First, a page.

Parent entering partially covered nesting hole with dragonfly prey.

Seasonality (Nesting Timing)

My observations of nesting holes in Perak suggest that nesting holes are often constructed around December to February but can extend later. This is the latest that I have seen one in use:

27th January 2009 (Feeding young in holes)

21st March 2010 (Feeding young in holes)

25th December 2010 (Nest building)

12th February 2011 (Feeding young in holes)

13th February 2011 (Nest building)

9th January 2014 (Nest building)

15th April 2019 (Feeding young in holes)

Juvenile looking out from nest

Social Behaviour 

I cannot be sure about helpers at nests (cooperative breeding) but the birds did cooperate in distracting me. The birds initially distracted me by one adult keeping prey in its beak and gong to the ground repeatedly about 15 meters away from the nest (‘sham’ feeding). While this was happening, the other adults continued feeding the young. This technique was abandoned once I repositioned myself nearer the nests. Birds usually arrived at the different nest singly, did a quick feeding and left, occasionally with a loud call as they were leaving. Occasionally calls were given as arriving at nest but my presence may have changed the dynamics. Infrequently I noted two birds arriving close to each other. Juveniles at one nest looked quite matured (will fledge soon) and were actively looking out of the next anticipating parents bringing food. Neighbouring dogs and cars passing by and other birds foraging near the hole were ignored by adults but juveniles were sensitive to them.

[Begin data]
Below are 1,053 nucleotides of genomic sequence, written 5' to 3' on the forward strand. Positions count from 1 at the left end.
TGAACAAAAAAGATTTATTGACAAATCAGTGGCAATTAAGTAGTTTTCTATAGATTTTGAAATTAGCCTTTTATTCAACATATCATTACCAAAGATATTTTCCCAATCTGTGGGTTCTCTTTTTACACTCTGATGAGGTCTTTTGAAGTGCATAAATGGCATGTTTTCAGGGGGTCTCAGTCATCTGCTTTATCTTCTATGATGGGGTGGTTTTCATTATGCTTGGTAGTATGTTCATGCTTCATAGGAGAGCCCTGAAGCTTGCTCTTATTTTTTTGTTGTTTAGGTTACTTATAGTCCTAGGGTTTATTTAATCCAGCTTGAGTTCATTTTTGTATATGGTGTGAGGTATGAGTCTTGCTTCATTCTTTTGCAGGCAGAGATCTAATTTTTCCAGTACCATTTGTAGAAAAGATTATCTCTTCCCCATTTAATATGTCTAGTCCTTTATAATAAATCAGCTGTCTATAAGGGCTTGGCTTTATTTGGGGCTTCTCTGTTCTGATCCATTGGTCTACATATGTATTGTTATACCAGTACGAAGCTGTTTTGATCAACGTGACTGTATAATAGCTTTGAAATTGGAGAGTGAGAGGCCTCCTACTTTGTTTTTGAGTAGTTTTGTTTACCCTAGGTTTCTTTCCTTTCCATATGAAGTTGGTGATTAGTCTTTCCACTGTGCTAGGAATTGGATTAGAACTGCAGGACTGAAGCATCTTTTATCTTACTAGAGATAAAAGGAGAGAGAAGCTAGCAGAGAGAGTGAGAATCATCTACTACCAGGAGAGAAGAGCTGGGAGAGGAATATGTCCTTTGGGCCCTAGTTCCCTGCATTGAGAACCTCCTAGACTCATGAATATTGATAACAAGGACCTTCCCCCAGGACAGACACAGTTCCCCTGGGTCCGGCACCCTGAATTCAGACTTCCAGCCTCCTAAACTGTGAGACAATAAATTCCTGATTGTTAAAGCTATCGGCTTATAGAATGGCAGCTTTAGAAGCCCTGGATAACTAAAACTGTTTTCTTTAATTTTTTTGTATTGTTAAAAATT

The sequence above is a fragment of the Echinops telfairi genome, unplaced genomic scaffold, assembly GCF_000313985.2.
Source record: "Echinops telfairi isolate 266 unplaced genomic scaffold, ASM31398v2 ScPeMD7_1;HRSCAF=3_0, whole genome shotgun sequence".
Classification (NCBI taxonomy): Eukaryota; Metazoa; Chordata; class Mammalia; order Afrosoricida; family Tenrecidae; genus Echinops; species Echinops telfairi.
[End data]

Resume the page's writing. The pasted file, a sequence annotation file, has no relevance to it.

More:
Some of the prey brought to juveniles.

Prey Brought to Young

Young were fed frequently, almost every 2-3 minutes. Prey I could identify included brown moths, a small butterfly, a house fly, wasps, and many dragonflies (I could be sure of Libellulidae family dragonflies, called skimmers – one with a red abdomen, another with brown wings). From my past nest observations, dragonflies are a common food source for juveniles.

An edited video of feeding episodes at two nest and the juvenile looking out here: https://youtu.be/roUKJNNsLrA

 

Amar-Singh HSS (Dato’ Dr)

Ipoh, Perak, Malaysia

 

Location: Ipoh, Perak, Malaysia

Habitat: Semi-Urban environment

Date: 15th April 2019

Equipment: Nikon D500 SLR with Tamron SP 150-600mm f/5-6.3 Di VC USD, handheld with Rode VideoMic Pro Plus Shotgun Microphone

 

Thick-billed Green-Pigeon

posted in: birds, Vocalisation | 0

Saw three Thick-billed Green-Pigeons (Treron curvirostra curvirostra) in the very early morning under dark skies on a dead tree; 2 males and 1 female. Some images of the males (all 3 images shown here). It had rained in the early morning and they were preening.

I managed to record one call made by a male. Like other Green-Pigeons it is a low frequency (< 6kHz), whistling, melodious, rambling call.

Short call recording here: https://www.xeno-canto.org/565030